What is narrow band and what does it have to do with IoT?
- Jan 16, 2019
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The advantages of broadband connection you probably already know - this type of connection (either through cable or through a wireless network) allows you to surf the internet at high speed, so you do not waste much time waiting for a video upload to YouTube, for example. It would be understandable, therefore, if one were to ask: what interest can there be in a narrowband connection? At first glance, the concept may even sound like something outdated, but the truth is that it should make important changes happen in the future, especially with regard to the popularization of IoT (internet of things).
IoT is fundamental when thinking of smart cities, for example. Imagine a traffic system where sensors scattered throughout the city indicate in real time where there is a vacant parking space, or show the public transport user the fastest way to get there. Think of the benefits of irrigation systems that take data from soil moisture into account. Or smart grids capable of promoting more efficient energy consumption or monitoring pollution. The possibilities of applying IoT are numerous. Gartner estimates that we will have 14.2 billion objects connected in 2019 - a number that could rise to 25 billion by 2021. But how to connect this huge amount of devices and sensors, responsible for generating and transmitting data, so that this structure is reliable, economically accessible? That's where the narrow band, known as NB-IoT, stands for narrow band Internet of things.
To talk about it, we need to introduce one more acronym: LPWAN, which designates Low Power Wide Area Network ("low-power wide-area networks"). These networks, LPWAN, have been developed precisely to connect millions of "things" in broad areas with devices that need to transmit very specific data in a process that consumes much less battery power.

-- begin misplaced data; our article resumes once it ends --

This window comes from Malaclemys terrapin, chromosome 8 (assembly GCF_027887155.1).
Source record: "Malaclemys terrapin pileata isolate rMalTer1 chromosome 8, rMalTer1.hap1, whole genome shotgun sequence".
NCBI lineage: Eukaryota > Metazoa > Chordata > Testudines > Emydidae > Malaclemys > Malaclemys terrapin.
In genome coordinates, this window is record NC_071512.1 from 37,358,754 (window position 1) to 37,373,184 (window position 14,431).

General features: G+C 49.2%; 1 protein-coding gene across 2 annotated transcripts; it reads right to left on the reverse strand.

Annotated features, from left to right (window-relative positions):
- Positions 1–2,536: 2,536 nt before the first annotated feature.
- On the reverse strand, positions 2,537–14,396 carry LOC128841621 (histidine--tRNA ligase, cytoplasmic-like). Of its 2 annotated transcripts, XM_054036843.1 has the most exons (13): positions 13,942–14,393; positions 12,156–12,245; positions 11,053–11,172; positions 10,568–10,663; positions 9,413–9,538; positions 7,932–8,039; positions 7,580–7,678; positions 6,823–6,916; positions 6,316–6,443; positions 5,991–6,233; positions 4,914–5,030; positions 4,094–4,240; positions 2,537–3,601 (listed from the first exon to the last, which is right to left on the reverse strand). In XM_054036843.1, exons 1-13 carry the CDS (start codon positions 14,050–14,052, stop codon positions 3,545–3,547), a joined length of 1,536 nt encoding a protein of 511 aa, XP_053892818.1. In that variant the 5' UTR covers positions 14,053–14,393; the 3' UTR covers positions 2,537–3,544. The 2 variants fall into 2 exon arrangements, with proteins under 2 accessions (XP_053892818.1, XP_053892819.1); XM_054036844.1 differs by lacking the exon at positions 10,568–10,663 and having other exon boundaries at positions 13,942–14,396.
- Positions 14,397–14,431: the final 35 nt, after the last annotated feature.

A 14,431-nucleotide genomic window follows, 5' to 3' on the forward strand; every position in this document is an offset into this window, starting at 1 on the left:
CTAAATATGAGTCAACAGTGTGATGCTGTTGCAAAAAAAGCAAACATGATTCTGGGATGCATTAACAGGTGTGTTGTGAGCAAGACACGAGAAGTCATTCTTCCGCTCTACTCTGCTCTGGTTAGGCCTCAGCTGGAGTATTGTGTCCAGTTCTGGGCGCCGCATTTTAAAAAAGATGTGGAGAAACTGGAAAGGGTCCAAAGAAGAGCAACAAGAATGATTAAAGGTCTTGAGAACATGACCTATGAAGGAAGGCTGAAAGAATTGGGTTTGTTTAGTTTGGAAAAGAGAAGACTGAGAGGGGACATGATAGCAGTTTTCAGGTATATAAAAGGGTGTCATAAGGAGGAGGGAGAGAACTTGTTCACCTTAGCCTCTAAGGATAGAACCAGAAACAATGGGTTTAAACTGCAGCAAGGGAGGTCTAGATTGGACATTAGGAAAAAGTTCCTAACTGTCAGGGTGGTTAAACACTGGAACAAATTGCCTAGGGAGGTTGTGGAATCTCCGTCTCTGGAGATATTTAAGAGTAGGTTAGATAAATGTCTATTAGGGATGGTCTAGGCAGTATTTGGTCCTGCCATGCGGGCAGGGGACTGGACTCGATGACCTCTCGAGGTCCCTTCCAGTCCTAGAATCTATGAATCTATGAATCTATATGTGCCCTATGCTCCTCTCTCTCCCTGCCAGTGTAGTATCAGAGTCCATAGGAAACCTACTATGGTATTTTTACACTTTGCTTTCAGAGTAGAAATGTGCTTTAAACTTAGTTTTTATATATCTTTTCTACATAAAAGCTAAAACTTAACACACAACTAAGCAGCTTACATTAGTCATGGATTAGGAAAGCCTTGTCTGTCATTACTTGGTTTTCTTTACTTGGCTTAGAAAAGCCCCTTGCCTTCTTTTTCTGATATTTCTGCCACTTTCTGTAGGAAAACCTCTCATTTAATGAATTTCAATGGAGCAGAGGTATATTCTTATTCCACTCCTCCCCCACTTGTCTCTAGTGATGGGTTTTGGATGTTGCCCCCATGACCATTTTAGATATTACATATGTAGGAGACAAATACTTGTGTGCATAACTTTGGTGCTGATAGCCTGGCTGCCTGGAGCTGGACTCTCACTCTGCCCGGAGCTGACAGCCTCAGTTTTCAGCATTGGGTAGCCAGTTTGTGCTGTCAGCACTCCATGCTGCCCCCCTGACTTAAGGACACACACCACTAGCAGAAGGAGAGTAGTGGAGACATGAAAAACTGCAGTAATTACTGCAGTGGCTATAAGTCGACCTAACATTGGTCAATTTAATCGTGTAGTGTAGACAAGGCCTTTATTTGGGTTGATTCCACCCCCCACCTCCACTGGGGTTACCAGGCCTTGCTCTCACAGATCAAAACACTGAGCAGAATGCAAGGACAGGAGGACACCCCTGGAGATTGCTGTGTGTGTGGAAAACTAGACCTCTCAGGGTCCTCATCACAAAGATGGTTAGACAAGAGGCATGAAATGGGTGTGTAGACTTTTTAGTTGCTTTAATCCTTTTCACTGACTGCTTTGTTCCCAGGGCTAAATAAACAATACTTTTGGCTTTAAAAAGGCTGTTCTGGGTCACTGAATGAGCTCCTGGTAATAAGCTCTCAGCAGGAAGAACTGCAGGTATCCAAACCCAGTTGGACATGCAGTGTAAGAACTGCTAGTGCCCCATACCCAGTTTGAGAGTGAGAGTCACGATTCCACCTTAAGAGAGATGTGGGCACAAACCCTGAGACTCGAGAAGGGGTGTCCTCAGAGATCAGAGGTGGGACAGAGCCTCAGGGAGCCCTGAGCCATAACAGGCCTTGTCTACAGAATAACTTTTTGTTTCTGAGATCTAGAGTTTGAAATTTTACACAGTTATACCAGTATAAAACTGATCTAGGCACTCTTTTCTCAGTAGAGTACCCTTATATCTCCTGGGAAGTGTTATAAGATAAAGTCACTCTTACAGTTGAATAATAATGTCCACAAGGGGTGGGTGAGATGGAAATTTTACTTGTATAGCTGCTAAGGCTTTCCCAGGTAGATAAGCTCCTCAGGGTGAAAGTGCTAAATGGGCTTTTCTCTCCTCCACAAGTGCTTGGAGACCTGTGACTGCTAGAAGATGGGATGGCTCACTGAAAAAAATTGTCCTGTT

An LPWAN option is the NB-IoT, which is a variant of the 4G - there are other options, such as SigFox and LoRa (Long Range). The definition of which is the most appropriate will depend on the analysis of several characteristics of each project. Overall, they all significantly reduce the power consumption of the devices, which send small amounts of data - they can last for at least ten years without requiring battery replacement - and allow connections up to 10 kilometers away.
The specifications for NB-IoT technology were finalized in June 2016 by 3GPP - an organization created by five telecommunications companies that sets standards in mobile network technologies.
Since then, NB-IoT has been gradually adopted in projects related to IoT in several countries, including Brazil. In June of this year, TIM activated the NB-IoT functionality in its 4G commercial network in Santa Rita do Sapucaí (MG), with the aim of enabling the offer of services in the IoT area, initially focused on smart cities.
At the same time, SigFox has also been implemented in Brazil and in several countries, as well as LoRa, in initiatives that support the development and implementation of IoT solutions. The more devices are connected, the greater the volume of data obtained - and the analysis of this information can pave the way for innovation in the most diverse sectors. There may be room for coexistence of various types of network, and that in the future, connectivity is also characterized by the appreciation of diversity.